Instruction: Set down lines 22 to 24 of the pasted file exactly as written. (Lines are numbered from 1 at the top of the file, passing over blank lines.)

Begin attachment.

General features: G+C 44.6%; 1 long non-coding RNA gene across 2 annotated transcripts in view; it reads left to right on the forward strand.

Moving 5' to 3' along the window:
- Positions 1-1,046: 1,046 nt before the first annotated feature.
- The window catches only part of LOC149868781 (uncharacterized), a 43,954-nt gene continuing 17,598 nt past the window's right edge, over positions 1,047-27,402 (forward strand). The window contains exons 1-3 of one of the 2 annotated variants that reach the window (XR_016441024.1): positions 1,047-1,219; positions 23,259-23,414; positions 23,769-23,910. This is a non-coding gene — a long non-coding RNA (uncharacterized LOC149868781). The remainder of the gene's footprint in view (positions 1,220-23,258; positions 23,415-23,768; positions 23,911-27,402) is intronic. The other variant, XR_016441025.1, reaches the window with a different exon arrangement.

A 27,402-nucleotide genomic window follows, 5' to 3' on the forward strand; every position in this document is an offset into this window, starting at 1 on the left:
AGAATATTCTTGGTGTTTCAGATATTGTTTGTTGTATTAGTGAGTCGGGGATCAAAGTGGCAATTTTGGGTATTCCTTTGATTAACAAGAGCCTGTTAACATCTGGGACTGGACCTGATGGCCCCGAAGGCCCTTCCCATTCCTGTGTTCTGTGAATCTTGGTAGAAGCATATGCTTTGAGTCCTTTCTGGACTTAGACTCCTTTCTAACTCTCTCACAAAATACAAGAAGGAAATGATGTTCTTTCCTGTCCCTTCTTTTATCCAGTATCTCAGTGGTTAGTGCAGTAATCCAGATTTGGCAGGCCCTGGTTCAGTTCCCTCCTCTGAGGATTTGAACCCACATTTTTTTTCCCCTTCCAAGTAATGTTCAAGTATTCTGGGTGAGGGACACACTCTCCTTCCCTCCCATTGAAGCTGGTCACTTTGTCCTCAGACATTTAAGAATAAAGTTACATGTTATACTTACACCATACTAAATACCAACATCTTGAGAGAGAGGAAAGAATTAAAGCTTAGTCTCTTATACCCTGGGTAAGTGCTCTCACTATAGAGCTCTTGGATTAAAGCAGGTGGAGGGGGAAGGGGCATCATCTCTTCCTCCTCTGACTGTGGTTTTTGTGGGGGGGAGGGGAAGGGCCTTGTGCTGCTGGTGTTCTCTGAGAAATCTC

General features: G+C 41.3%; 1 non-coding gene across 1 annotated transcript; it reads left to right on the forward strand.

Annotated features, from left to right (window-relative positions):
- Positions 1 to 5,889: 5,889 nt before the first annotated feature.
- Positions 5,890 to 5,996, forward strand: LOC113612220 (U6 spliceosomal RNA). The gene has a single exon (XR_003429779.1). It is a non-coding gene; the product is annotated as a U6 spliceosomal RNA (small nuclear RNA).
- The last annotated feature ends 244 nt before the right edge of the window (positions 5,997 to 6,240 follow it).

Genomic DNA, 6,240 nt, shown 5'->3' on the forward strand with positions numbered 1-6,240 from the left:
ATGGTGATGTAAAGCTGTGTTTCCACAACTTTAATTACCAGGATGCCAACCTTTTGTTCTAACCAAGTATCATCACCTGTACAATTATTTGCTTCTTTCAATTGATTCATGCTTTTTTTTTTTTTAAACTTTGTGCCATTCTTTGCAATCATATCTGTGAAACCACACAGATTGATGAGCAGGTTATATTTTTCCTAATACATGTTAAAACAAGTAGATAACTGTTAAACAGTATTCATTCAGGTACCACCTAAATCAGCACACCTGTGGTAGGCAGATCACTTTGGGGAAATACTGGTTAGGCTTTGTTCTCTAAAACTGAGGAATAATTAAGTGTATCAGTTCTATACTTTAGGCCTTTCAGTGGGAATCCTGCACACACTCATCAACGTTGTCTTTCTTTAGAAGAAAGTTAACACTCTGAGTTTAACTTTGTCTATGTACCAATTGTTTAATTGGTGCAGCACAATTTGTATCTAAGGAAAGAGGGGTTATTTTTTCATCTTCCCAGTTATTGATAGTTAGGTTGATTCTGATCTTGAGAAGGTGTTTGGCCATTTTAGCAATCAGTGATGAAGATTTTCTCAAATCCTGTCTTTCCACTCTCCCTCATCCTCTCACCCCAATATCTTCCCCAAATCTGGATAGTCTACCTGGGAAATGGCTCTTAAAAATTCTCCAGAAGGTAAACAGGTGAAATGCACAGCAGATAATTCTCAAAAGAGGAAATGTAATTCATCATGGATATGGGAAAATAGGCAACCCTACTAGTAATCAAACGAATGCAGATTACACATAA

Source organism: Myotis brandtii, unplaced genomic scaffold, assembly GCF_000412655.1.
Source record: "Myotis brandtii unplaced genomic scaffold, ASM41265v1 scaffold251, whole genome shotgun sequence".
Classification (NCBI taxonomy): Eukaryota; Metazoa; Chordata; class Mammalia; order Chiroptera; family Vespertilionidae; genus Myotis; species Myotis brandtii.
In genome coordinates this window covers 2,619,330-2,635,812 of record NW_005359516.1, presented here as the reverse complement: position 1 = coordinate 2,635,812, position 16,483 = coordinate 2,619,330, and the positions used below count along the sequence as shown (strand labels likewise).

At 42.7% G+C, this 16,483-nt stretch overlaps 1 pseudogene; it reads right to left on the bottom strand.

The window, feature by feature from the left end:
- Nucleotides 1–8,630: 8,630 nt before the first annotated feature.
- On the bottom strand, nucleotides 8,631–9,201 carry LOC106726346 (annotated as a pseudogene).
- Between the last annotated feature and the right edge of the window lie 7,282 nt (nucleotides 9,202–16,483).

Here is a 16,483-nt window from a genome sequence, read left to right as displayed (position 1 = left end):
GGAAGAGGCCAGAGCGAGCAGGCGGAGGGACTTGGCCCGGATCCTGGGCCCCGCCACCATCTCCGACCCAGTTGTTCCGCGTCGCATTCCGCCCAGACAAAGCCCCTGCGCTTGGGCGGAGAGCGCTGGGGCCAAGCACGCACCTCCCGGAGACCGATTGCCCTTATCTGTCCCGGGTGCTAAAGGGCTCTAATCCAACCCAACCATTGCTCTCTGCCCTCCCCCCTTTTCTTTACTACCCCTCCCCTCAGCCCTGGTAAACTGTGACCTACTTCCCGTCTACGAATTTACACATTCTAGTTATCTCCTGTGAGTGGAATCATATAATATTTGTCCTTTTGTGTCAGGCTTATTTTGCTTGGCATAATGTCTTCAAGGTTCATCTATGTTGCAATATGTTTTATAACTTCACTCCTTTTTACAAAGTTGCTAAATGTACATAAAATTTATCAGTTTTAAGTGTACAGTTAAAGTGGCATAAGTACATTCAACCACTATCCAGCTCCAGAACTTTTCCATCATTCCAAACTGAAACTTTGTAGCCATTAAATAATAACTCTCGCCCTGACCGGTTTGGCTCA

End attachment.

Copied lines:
- Between the last annotated feature and the right edge of the window lie 7,282 nt (nucleotides 9,202–16,483).

Here is a 16,483-nt window from a genome sequence, read left to right as displayed (position 1 = left end):
GGAAGAGGCCAGAGCGAGCAGGCGGAGGGACTTGGCCCGGATCCTGGGCCCCGCCACCATCTCCGACCCAGTTGTTCCGCGTCGCATTCCGCCCAGACAAAGCCCCTGCGCTTGGGCGGAGAGCGCTGGGGCCAAGCACGCACCTCCCGGAGACCGATTGCCCTTATCTGTCCCGGGTGCTAAAGGGCTCTAATCCAACCCAACCATTGCTCTCTGCCCTCCCCCCTTTTCTTTACTACCCCTCCCCTCAGCCCTGGTAAACTGTGACCTACTTCCCGTCTACGAATTTACACATTCTAGTTATCTCCTGTGAGTGGAATCATATAATATTTGTCCTTTTGTGTCAGGCTTATTTTGCTTGGCATAATGTCTTCAAGGTTCATCTATGTTGCAATATGTTTTATAACTTCACTCCTTTTTACAAAGTTGCTAAATGTACATAAAATTTATCAGTTTTAAGTGTACAGTTAAAGTGGCATAAGTACATTCAACCACTATCCAGCTCCAGAACTTTTCCATCATTCCAAACTGAAACTTTGTAGCCATTAAATAATAACTCTCGCCCTGACCGGTTTGGCTCA